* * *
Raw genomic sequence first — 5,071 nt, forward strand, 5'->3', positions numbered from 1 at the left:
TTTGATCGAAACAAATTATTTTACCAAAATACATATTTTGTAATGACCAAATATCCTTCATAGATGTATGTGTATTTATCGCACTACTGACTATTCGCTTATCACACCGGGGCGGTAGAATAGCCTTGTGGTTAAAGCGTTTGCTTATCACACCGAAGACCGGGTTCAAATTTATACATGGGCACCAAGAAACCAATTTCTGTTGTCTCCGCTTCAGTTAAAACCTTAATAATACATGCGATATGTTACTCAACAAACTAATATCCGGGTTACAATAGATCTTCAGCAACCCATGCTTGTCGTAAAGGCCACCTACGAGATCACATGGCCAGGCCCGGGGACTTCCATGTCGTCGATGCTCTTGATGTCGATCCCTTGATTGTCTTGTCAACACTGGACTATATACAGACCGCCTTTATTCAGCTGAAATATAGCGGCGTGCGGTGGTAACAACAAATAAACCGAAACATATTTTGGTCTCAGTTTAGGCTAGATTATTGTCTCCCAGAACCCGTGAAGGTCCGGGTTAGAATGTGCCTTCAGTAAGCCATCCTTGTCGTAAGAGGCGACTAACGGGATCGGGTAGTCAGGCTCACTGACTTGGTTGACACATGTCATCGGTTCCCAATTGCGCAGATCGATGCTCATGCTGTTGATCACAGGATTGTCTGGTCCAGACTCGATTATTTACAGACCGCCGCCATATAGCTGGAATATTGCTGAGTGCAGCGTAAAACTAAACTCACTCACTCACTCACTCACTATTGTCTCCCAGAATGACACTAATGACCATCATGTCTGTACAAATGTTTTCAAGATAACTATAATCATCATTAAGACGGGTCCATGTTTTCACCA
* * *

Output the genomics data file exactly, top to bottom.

Raw genomic sequence first — 5,071 nt, forward strand, 5'->3', positions numbered from 1 at the left:
TTTGATCGAAACAAATTATTTTACCAAAATACATATTTTGTAATGACCAAATATCCTTCATAGATGTATGTGTATTTATCGCACTACTGACTATTCGCTTATCACACCGGGGCGGTAGAATAGCCTTGTGGTTAAAGCGTTTGCTTATCACACCGAAGACCGGGTTCAAATTTATACATGGGCACCAAGAAACCAATTTCTGTTGTCTCCGCTTCAGTTAAAACCTTAATAATACATGCGATATGTTACTCAACAAACTAATATCCGGGTTACAATAGATCTTCAGCAACCCATGCTTGTCGTAAAGGCCACCTACGAGATCACATGGCCAGGCCCGGGGACTTCCATGTCGTCGATGCTCTTGATGTCGATCCCTTGATTGTCTTGTCAACACTGGACTATATACAGACCGCCTTTATTCAGCTGAAATATAGCGGCGTGCGGTGGTAACAACAAATAAACCGAAACATATTTTGGTCTCAGTTTAGGCTAGATTATTGTCTCCCAGAACCCGTGAAGGTCCGGGTTAGAATGTGCCTTCAGTAAGCCATCCTTGTCGTAAGAGGCGACTAACGGGATCGGGTAGTCAGGCTCACTGACTTGGTTGACACATGTCATCGGTTCCCAATTGCGCAGATCGATGCTCATGCTGTTGATCACAGGATTGTCTGGTCCAGACTCGATTATTTACAGACCGCCGCCATATAGCTGGAATATTGCTGAGTGCAGCGTAAAACTAAACTCACTCACTCACTCACTCACTATTGTCTCCCAGAATGACACTAATGACCATCATGTCTGTACAAATGTTTTCAAGATAACTATAATCATCATTAAGACGGGTCCATGTTTTCACCA